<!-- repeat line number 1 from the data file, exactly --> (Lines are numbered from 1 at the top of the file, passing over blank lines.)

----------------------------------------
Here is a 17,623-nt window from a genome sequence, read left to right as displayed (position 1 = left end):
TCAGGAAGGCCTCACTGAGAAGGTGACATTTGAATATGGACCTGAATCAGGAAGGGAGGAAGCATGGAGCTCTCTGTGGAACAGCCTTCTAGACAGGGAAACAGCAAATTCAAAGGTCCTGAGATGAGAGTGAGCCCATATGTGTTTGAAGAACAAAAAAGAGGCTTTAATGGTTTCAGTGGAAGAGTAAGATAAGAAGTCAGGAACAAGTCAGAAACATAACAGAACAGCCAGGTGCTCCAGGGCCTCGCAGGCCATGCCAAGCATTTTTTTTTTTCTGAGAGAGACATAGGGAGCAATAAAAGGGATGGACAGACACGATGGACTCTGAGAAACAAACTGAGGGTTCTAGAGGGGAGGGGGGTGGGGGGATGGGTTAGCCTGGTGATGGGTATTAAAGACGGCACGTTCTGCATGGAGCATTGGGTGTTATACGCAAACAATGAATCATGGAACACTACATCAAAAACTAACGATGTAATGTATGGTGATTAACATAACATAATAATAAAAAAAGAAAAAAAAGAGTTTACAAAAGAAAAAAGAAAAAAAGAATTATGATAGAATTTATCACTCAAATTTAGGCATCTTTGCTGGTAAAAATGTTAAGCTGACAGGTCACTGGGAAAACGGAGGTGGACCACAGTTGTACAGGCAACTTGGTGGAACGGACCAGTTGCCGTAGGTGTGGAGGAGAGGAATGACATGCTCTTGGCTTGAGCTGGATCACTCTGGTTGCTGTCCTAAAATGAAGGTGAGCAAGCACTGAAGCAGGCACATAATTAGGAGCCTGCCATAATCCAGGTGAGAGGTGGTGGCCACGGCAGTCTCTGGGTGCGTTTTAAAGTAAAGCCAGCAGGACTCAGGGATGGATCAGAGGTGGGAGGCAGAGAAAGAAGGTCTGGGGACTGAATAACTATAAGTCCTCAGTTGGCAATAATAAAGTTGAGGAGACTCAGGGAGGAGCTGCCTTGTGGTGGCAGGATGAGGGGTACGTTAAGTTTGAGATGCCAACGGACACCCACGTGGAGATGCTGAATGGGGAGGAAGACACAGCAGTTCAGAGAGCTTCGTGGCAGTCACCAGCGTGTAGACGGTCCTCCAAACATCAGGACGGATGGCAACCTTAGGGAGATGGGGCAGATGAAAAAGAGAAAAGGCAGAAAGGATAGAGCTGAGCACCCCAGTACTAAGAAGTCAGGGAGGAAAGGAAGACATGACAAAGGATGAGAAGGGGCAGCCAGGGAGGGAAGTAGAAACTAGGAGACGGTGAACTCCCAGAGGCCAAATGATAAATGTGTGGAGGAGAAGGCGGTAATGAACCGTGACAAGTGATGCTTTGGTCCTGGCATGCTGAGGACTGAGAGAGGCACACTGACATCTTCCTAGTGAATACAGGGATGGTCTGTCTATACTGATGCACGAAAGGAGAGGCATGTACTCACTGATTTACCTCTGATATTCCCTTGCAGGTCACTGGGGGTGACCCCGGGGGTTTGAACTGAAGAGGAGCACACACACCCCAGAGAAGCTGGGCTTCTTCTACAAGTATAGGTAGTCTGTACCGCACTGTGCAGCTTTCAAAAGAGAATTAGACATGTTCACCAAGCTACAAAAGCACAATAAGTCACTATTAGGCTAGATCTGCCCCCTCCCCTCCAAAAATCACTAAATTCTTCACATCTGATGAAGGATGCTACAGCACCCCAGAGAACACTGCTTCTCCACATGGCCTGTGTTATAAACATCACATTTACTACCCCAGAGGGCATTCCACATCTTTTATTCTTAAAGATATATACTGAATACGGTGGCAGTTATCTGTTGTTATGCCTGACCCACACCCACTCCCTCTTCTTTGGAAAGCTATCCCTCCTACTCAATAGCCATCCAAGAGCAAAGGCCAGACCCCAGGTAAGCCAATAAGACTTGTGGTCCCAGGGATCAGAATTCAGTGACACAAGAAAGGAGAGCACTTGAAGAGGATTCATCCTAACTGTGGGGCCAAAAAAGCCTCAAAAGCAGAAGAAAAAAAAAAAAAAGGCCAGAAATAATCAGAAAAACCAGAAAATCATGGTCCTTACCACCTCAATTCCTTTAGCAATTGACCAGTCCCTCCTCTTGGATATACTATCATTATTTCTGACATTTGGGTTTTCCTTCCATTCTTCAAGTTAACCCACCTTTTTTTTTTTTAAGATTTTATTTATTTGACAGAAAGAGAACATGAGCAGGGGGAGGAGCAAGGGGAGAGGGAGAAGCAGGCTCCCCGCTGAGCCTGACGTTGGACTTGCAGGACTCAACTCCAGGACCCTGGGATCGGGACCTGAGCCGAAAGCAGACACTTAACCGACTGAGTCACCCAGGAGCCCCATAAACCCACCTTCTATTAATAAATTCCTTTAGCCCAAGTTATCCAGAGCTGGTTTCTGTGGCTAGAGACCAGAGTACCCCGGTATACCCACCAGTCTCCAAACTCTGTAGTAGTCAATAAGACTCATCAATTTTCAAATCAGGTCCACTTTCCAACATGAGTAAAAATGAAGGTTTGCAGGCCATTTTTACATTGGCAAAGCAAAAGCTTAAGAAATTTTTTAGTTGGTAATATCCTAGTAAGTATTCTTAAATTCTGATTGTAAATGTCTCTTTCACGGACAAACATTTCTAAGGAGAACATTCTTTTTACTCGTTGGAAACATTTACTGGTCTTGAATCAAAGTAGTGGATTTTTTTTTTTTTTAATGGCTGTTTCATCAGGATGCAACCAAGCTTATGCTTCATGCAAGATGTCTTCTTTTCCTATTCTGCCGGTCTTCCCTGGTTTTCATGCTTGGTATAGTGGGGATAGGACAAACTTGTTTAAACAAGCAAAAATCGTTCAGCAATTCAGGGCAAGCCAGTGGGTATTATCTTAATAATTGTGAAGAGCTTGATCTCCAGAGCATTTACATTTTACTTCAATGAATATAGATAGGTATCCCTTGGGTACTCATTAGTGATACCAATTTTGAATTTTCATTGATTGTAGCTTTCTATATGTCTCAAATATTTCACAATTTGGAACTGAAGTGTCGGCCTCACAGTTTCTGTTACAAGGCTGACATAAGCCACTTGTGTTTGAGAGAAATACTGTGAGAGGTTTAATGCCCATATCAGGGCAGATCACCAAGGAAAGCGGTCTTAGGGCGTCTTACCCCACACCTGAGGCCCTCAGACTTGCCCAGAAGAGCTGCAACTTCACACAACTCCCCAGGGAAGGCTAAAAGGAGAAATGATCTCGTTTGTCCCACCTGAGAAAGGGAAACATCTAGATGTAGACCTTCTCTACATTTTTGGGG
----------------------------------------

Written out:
Here is a 17,623-nt window from a genome sequence, read left to right as displayed (position 1 = left end):